Ethics in Management What is the status of ethics in management? This is a very hard question to address in a two to three page paper because there is no definite answer. As with many society-wide concerns, ethics runs the entire spectrum of behaviors; from Wal-Mart being very customer oriented and a friend of charity to those fly-by- night repair scams that tend to prey on the elderly. When does a business cross the line from making a profit to stealing a profit? That is a hard line to gauge. Laws are designed to make that line a little clearer but laws can’t out think the mind of man. If a way can be thought of to make money it already has been or is being thought of. It’s where people are taken advantage of that we need to worry.
There are many business in place that simply prey on the people who don’t know any better. Whether its the feature on Prime-Time that shows elderly people tricked into phony home repairs or the local business that offered a friend of mine a computer at an inflated price with an outrageous financing plan, some business practices are unethical. What I will focus on today is not the clearly right or the clearly wrong but that vast amount of items that are in the middle. Looking at more of a gray area, Wal-Mart is generally viewed as an ethically company but even they have a reputation for unfair competition. Wal-Mart has a marketing plan that targets smaller cities with large- volume discount stores.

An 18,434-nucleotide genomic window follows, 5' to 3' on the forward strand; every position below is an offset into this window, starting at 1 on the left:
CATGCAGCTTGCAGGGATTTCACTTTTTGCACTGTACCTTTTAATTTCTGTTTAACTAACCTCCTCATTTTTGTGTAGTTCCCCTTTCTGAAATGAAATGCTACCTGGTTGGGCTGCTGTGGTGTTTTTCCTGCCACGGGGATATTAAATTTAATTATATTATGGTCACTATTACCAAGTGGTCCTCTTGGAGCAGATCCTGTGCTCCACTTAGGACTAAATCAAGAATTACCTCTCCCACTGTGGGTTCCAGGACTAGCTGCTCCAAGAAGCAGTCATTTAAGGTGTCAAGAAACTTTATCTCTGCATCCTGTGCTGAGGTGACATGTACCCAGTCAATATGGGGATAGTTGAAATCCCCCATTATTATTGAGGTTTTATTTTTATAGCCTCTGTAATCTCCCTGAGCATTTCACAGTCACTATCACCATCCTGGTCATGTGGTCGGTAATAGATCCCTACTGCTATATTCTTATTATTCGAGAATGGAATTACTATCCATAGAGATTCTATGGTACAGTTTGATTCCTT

While this may not appear to be unfair on its face, many people have felt it’s negative effect. When Wal-Mart moves into a market, many of it’s smaller competitors go out of business. Small business in small towns can’t compete with the prices, availability, or selection of a huge conglomerate like Wal-Mart. People in the towns don’t have much of a choice. Pay more for less or pay less for more? Not are hard decision.
But the ultimate effect is that many small business can’t survive the competition. Is that ethically wrong? That is a very hard call to make. I recently had an experience of buying a new car. I shopped around Altus and also in Florida while on a recent trip. I was in the market to buy a Ford Explorer. The prices seemed to be about the same in these two markets.
My wife and I decided to drive to Oklahoma City to look further. When we got there, the first dealership that we saw had over thirty Explorers on the front lot with a recent shipment of more in the back. Compared to the Altus dealership which had two. Immediately, I noticed that the price at that dealership was $1,300 less than the same model with the same package in Altus. Both stickers said the price quoted was the manufacturers suggested retail price.
Already over $1,000 to the good, we decided to look further. We found four Explorers that had an additional mark down of $2,000. This was because of an engine style in the process of being phased out that had an additional rebate. Looking at the two different model from Oklahoma City and Altus, we! would save $3,300 by buying here. We decided to look no further.